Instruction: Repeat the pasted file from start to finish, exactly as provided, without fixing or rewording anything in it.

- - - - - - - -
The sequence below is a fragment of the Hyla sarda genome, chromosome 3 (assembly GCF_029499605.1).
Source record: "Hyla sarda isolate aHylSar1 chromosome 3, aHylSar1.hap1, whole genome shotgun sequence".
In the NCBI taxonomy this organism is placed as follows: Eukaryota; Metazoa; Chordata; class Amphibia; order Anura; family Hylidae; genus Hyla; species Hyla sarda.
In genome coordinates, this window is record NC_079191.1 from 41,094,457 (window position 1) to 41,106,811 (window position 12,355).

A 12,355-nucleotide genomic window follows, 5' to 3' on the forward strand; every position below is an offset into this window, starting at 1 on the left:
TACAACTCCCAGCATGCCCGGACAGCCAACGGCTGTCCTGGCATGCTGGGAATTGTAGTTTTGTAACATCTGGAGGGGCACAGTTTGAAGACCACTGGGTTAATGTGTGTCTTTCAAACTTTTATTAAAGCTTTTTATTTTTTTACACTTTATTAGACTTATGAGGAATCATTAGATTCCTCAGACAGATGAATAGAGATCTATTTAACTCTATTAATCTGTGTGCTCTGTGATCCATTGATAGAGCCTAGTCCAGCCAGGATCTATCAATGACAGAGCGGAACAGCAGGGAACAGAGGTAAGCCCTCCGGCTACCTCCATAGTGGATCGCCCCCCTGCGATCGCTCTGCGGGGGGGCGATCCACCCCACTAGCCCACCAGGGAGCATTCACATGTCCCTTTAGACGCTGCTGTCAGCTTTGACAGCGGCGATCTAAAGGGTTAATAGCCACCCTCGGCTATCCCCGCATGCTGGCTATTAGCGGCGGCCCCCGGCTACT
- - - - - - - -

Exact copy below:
The sequence below is a fragment of the Hyla sarda genome, chromosome 3 (assembly GCF_029499605.1).
Source record: "Hyla sarda isolate aHylSar1 chromosome 3, aHylSar1.hap1, whole genome shotgun sequence".
In the NCBI taxonomy this organism is placed as follows: Eukaryota; Metazoa; Chordata; class Amphibia; order Anura; family Hylidae; genus Hyla; species Hyla sarda.
In genome coordinates, this window is record NC_079191.1 from 41,094,457 (window position 1) to 41,106,811 (window position 12,355).

A 12,355-nucleotide genomic window follows, 5' to 3' on the forward strand; every position below is an offset into this window, starting at 1 on the left:
TACAACTCCCAGCATGCCCGGACAGCCAACGGCTGTCCTGGCATGCTGGGAATTGTAGTTTTGTAACATCTGGAGGGGCACAGTTTGAAGACCACTGGGTTAATGTGTGTCTTTCAAACTTTTATTAAAGCTTTTTATTTTTTTACACTTTATTAGACTTATGAGGAATCATTAGATTCCTCAGACAGATGAATAGAGATCTATTTAACTCTATTAATCTGTGTGCTCTGTGATCCATTGATAGAGCCTAGTCCAGCCAGGATCTATCAATGACAGAGCGGAACAGCAGGGAACAGAGGTAAGCCCTCCGGCTACCTCCATAGTGGATCGCCCCCCTGCGATCGCTCTGCGGGGGGGCGATCCACCCCACTAGCCCACCAGGGAGCATTCACATGTCCCTTTAGACGCTGCTGTCAGCTTTGACAGCGGCGATCTAAAGGGTTAATAGCCACCCTCGGCTATCCCCGCATGCTGGCTATTAGCGGCGGCCCCCGGCTACT